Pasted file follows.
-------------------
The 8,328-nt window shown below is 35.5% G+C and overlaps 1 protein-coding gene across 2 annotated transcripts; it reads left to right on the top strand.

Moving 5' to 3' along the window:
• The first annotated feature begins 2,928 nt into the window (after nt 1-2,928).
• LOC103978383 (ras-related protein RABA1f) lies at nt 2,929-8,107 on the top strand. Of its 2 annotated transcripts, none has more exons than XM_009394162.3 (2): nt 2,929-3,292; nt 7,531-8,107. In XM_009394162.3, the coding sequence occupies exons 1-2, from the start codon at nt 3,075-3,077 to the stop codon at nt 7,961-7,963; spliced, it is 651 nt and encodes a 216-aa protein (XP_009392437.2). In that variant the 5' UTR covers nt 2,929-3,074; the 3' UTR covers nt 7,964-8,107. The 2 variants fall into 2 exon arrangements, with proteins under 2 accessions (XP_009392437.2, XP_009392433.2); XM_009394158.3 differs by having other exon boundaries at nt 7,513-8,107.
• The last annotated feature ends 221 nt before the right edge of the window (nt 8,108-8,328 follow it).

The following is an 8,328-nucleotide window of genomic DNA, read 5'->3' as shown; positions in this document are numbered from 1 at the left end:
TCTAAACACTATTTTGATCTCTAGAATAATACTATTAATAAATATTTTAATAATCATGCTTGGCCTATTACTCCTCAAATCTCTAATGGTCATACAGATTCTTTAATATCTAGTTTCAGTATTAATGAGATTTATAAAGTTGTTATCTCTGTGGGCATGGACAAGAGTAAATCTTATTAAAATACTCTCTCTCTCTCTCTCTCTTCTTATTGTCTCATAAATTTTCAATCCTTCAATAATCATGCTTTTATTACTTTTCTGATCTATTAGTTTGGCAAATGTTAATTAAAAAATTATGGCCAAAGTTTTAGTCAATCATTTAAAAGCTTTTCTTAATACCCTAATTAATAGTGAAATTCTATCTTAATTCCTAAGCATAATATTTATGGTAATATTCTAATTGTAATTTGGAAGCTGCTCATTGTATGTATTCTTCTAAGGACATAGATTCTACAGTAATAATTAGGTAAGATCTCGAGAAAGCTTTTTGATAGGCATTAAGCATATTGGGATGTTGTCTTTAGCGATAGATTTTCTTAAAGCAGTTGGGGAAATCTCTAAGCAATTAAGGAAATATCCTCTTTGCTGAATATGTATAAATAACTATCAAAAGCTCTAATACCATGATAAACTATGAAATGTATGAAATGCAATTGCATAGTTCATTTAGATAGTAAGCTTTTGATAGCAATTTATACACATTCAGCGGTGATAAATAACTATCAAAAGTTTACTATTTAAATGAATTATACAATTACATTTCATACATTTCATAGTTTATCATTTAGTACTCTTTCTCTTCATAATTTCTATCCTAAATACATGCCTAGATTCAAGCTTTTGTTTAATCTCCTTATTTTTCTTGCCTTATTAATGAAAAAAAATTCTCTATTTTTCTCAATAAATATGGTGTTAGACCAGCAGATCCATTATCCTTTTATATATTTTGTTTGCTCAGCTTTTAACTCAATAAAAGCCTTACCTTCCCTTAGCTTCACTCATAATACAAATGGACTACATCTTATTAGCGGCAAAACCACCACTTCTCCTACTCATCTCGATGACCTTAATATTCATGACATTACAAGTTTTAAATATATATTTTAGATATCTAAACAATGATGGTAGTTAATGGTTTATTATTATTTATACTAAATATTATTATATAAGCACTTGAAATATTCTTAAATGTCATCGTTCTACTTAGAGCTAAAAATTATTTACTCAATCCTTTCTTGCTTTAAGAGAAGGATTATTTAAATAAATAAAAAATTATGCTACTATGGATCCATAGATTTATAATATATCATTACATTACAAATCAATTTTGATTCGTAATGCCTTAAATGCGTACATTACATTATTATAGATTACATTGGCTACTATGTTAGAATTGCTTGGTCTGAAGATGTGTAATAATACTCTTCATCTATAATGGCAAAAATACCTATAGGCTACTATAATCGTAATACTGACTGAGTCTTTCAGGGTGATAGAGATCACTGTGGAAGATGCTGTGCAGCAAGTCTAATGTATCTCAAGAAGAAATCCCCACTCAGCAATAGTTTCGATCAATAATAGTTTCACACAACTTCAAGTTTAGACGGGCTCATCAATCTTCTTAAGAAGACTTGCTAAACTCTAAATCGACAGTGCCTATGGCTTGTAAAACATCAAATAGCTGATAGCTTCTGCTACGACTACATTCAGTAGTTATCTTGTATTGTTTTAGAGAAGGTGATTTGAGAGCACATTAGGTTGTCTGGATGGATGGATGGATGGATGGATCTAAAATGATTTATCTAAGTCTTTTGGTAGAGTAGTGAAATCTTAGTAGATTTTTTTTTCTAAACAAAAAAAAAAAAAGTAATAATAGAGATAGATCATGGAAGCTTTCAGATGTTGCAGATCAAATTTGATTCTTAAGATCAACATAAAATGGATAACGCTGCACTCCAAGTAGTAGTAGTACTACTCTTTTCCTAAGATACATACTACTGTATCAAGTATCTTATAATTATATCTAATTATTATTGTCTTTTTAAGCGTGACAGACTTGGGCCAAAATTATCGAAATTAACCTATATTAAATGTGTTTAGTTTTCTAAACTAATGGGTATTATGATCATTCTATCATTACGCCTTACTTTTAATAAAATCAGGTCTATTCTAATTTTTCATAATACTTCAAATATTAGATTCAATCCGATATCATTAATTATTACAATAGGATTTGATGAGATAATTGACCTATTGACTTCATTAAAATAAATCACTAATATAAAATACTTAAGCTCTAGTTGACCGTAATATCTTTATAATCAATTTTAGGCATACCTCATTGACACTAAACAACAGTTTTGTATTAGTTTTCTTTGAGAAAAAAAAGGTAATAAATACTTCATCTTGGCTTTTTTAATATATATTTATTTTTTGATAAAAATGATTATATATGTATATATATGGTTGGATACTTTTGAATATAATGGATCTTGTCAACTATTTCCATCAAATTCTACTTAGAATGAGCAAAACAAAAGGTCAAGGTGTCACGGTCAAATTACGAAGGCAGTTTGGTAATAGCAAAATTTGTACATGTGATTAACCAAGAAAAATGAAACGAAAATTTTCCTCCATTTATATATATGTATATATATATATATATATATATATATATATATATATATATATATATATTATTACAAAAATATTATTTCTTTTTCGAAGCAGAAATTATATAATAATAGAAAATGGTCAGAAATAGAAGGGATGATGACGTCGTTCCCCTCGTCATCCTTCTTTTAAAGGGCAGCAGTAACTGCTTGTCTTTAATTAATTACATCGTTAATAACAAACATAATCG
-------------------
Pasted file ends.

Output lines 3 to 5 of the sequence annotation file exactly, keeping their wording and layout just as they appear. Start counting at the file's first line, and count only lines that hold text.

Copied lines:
• The first annotated feature begins 2,928 nt into the window (after nt 1-2,928).
• LOC103978383 (ras-related protein RABA1f) lies at nt 2,929-8,107 on the top strand. Of its 2 annotated transcripts, none has more exons than XM_009394162.3 (2): nt 2,929-3,292; nt 7,531-8,107. In XM_009394162.3, the coding sequence occupies exons 1-2, from the start codon at nt 3,075-3,077 to the stop codon at nt 7,961-7,963; spliced, it is 651 nt and encodes a 216-aa protein (XP_009392437.2). In that variant the 5' UTR covers nt 2,929-3,074; the 3' UTR covers nt 7,964-8,107. The 2 variants fall into 2 exon arrangements, with proteins under 2 accessions (XP_009392437.2, XP_009392433.2); XM_009394158.3 differs by having other exon boundaries at nt 7,513-8,107.
• The last annotated feature ends 221 nt before the right edge of the window (nt 8,108-8,328 follow it).